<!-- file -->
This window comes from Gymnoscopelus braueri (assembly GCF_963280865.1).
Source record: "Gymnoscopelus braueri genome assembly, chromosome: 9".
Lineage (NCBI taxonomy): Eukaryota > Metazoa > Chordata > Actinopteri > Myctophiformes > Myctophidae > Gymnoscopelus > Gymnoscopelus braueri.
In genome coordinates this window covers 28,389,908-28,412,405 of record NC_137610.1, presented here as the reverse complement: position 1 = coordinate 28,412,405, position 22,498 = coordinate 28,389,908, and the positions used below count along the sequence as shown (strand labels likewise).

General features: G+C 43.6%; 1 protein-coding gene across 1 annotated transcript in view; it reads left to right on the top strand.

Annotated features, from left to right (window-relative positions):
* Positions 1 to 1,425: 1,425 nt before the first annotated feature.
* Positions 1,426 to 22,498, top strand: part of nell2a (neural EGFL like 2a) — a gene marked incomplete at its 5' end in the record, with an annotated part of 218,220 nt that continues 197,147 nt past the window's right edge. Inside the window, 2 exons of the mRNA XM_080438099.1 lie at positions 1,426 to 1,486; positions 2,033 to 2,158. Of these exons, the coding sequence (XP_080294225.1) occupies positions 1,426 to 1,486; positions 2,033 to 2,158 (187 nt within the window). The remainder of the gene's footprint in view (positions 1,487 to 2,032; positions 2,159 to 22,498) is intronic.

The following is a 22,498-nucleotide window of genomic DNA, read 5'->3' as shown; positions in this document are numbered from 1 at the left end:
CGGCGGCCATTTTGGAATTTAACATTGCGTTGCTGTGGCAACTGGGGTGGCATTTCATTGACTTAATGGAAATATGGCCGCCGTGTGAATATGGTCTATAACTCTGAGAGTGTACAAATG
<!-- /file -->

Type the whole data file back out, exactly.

This window comes from Gymnoscopelus braueri (assembly GCF_963280865.1).
Source record: "Gymnoscopelus braueri genome assembly, chromosome: 9".
Lineage (NCBI taxonomy): Eukaryota > Metazoa > Chordata > Actinopteri > Myctophiformes > Myctophidae > Gymnoscopelus > Gymnoscopelus braueri.
In genome coordinates this window covers 28,389,908-28,412,405 of record NC_137610.1, presented here as the reverse complement: position 1 = coordinate 28,412,405, position 22,498 = coordinate 28,389,908, and the positions used below count along the sequence as shown (strand labels likewise).

General features: G+C 43.6%; 1 protein-coding gene across 1 annotated transcript in view; it reads left to right on the top strand.

Annotated features, from left to right (window-relative positions):
* Positions 1 to 1,425: 1,425 nt before the first annotated feature.
* Positions 1,426 to 22,498, top strand: part of nell2a (neural EGFL like 2a) — a gene marked incomplete at its 5' end in the record, with an annotated part of 218,220 nt that continues 197,147 nt past the window's right edge. Inside the window, 2 exons of the mRNA XM_080438099.1 lie at positions 1,426 to 1,486; positions 2,033 to 2,158. Of these exons, the coding sequence (XP_080294225.1) occupies positions 1,426 to 1,486; positions 2,033 to 2,158 (187 nt within the window). The remainder of the gene's footprint in view (positions 1,487 to 2,032; positions 2,159 to 22,498) is intronic.

The following is a 22,498-nucleotide window of genomic DNA, read 5'->3' as shown; positions in this document are numbered from 1 at the left end:
CGGCGGCCATTTTGGAATTTAACATTGCGTTGCTGTGGCAACTGGGGTGGCATTTCATTGACTTAATGGAAATATGGCCGCCGTGTGAATATGGTCTATAACTCTGAGAGTGTACAAATG